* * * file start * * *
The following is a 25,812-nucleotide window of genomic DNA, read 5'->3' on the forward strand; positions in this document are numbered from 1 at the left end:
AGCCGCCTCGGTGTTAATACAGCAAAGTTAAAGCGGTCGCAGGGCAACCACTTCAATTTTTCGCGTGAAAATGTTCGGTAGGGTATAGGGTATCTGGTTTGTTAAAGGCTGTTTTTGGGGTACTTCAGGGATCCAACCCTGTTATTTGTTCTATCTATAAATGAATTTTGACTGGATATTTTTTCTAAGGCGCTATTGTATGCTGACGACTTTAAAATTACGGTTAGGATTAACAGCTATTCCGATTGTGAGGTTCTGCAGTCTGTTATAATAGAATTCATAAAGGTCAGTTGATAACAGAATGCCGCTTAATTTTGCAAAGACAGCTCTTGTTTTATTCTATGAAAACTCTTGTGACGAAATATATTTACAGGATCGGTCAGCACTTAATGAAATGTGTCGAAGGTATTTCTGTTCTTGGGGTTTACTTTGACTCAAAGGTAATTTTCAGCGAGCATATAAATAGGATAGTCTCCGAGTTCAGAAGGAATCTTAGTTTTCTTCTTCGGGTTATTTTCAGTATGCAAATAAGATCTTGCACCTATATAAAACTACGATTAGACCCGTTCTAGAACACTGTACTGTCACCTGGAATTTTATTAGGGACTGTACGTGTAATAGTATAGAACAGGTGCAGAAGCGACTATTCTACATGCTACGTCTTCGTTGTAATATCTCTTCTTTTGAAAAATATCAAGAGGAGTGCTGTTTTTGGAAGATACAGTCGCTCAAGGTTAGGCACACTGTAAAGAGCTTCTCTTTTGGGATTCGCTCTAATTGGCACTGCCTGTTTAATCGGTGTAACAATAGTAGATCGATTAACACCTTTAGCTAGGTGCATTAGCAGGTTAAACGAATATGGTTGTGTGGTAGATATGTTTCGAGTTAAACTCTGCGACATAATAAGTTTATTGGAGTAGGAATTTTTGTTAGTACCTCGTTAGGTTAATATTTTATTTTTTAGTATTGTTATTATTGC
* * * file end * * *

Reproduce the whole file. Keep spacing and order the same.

The following is a 25,812-nucleotide window of genomic DNA, read 5'->3' on the forward strand; positions in this document are numbered from 1 at the left end:
AGCCGCCTCGGTGTTAATACAGCAAAGTTAAAGCGGTCGCAGGGCAACCACTTCAATTTTTCGCGTGAAAATGTTCGGTAGGGTATAGGGTATCTGGTTTGTTAAAGGCTGTTTTTGGGGTACTTCAGGGATCCAACCCTGTTATTTGTTCTATCTATAAATGAATTTTGACTGGATATTTTTTCTAAGGCGCTATTGTATGCTGACGACTTTAAAATTACGGTTAGGATTAACAGCTATTCCGATTGTGAGGTTCTGCAGTCTGTTATAATAGAATTCATAAAGGTCAGTTGATAACAGAATGCCGCTTAATTTTGCAAAGACAGCTCTTGTTTTATTCTATGAAAACTCTTGTGACGAAATATATTTACAGGATCGGTCAGCACTTAATGAAATGTGTCGAAGGTATTTCTGTTCTTGGGGTTTACTTTGACTCAAAGGTAATTTTCAGCGAGCATATAAATAGGATAGTCTCCGAGTTCAGAAGGAATCTTAGTTTTCTTCTTCGGGTTATTTTCAGTATGCAAATAAGATCTTGCACCTATATAAAACTACGATTAGACCCGTTCTAGAACACTGTACTGTCACCTGGAATTTTATTAGGGACTGTACGTGTAATAGTATAGAACAGGTGCAGAAGCGACTATTCTACATGCTACGTCTTCGTTGTAATATCTCTTCTTTTGAAAAATATCAAGAGGAGTGCTGTTTTTGGAAGATACAGTCGCTCAAGGTTAGGCACACTGTAAAGAGCTTCTCTTTTGGGATTCGCTCTAATTGGCACTGCCTGTTTAATCGGTGTAACAATAGTAGATCGATTAACACCTTTAGCTAGGTGCATTAGCAGGTTAAACGAATATGGTTGTGTGGTAGATATGTTTCGAGTTAAACTCTGCGACATAATAAGTTTATTGGAGTAGGAATTTTTGTTAGTACCTCGTTAGGTTAATATTTTATTTTTTAGTATTGTTATTATTGC